Intracameral mydriatic delivery greatly simplifies cataract surgery.
Intracameral mydriatic delivery greatly simplifies cataract surgery, according to Anders Behndig and colleagues from Umeå University Hospital, Sweden, speaking at the update on drug delivery systems symposium.
Dr Behndig noted that topical administration of cyclopentolate and metaoxedrine as a regimen for mydriasis prior to a cataract procedure has some putative disadvantages, including slow penetration through the cornea resulting in a slow onset of the mydriatic effect and an increased risk of cardiovascular side effects. In addition, topically administered mydriatics tend to wear off during the operation.
Dr Behndig and his team tested an alternate mydriatic regimen using intracameral (ICM) injection mixed with lidocaine given at the start of the procedure. A cocktail of cyclopentolate 0.1%, phenylephrine 1.5% and xylcaine 1% was initially used, however the team later discovered that cyclopentolate could be omitted to provide a shorter duration for the mydriatic effect.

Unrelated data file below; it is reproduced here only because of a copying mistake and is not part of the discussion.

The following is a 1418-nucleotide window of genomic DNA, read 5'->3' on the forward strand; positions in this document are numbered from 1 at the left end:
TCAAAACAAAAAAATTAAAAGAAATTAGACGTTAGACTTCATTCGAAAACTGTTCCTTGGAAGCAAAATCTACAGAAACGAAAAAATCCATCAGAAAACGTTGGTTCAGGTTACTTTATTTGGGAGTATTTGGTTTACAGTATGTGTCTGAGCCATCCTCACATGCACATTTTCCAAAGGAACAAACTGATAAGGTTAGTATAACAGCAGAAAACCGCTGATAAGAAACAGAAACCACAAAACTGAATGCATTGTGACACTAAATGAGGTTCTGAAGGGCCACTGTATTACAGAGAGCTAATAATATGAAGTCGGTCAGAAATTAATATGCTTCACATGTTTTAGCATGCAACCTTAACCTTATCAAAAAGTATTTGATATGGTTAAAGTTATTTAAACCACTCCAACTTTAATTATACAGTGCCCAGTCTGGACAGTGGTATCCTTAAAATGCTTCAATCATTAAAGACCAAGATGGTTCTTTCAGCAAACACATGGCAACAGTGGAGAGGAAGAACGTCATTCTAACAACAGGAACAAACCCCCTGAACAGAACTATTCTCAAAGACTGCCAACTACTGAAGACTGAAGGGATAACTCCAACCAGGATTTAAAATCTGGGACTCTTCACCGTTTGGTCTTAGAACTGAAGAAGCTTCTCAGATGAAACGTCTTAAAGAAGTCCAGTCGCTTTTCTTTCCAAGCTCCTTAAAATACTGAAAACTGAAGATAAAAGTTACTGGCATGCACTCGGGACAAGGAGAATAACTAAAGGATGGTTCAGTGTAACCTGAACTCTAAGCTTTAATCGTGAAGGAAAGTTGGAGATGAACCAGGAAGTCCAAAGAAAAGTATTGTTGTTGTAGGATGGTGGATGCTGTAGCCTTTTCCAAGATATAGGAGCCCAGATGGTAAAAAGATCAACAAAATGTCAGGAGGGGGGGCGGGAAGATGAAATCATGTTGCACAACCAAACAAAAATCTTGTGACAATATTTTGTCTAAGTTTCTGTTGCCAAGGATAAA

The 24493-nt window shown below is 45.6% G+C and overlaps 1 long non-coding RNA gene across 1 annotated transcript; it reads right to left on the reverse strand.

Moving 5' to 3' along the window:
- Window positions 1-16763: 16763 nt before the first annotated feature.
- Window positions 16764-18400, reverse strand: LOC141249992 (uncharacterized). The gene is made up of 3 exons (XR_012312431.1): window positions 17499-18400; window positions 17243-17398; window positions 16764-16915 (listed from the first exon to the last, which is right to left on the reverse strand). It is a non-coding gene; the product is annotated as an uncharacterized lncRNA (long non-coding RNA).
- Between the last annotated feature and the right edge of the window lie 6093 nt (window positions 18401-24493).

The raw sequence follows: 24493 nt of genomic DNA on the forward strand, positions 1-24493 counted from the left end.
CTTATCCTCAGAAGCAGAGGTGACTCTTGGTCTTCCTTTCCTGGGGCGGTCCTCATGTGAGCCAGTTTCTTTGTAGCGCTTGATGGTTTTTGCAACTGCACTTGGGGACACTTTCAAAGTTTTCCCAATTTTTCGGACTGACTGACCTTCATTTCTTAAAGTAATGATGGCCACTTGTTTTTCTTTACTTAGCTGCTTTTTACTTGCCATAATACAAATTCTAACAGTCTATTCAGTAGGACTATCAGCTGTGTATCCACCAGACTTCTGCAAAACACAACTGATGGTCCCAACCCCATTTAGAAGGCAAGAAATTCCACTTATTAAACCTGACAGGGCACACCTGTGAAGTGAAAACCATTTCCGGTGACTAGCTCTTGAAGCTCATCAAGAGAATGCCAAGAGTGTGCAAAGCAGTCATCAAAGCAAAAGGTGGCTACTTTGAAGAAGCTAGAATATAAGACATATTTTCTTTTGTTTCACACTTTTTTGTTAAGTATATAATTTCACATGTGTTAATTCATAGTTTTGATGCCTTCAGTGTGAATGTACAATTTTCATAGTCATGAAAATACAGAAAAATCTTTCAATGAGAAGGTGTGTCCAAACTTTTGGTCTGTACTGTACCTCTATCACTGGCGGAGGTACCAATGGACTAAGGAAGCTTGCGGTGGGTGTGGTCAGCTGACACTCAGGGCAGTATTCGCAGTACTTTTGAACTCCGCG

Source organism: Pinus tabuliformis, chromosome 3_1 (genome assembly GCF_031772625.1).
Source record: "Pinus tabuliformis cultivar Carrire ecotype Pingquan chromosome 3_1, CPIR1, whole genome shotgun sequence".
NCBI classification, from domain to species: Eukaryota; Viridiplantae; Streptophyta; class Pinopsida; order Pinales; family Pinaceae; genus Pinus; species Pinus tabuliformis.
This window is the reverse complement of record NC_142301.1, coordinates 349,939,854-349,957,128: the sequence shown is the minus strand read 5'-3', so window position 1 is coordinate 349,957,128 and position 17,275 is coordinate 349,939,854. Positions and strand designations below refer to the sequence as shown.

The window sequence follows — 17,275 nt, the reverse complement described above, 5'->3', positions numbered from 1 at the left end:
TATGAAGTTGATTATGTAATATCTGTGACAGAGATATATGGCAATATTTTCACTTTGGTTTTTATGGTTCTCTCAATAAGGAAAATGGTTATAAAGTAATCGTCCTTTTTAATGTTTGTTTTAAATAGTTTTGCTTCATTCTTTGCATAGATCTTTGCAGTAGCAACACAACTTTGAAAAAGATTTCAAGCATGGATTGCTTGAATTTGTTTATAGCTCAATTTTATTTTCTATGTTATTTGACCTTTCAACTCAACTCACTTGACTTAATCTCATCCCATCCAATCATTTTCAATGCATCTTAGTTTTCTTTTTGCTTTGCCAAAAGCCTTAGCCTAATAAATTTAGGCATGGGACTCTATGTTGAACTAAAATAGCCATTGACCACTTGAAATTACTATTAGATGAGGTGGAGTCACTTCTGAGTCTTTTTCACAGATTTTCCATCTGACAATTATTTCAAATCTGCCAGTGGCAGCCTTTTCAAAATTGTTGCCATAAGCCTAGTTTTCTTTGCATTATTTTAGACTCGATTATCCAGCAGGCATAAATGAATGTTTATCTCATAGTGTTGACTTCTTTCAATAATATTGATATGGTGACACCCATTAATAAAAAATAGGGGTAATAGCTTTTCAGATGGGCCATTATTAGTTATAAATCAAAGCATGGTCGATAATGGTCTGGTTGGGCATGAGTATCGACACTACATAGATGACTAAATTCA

This new method reduces preoperative waiting time as well as reducing doses of the mydriatic drugs, thereby lowering the risk of systemic side effects. Using ICM, the pupils reach 95±3% of their maximum size within 20 seconds after injection. Although the average initial pupil size is slightly smaller compared to that achieved with topical mydriatics, the ICM pupils continue to enlarge throughout the procedure, unlike topical mydriatic pupils, which generally contract.
Furthermore, ICM does not induce any additional inflammation or corneal endothelial cell loss, does not increase the surgical time or complication rates and does not impose any cardiovascular risk. ICM can also be used to re-dilate pupils that contract during surgery, which is particularly beneficial for patients with floppy-iris syndrome.
After using ICM in several thousand patients since 2003, Dr Behndig believes it is an effective and safe method for mydriasis and greatly simplifies cataract surgery routines.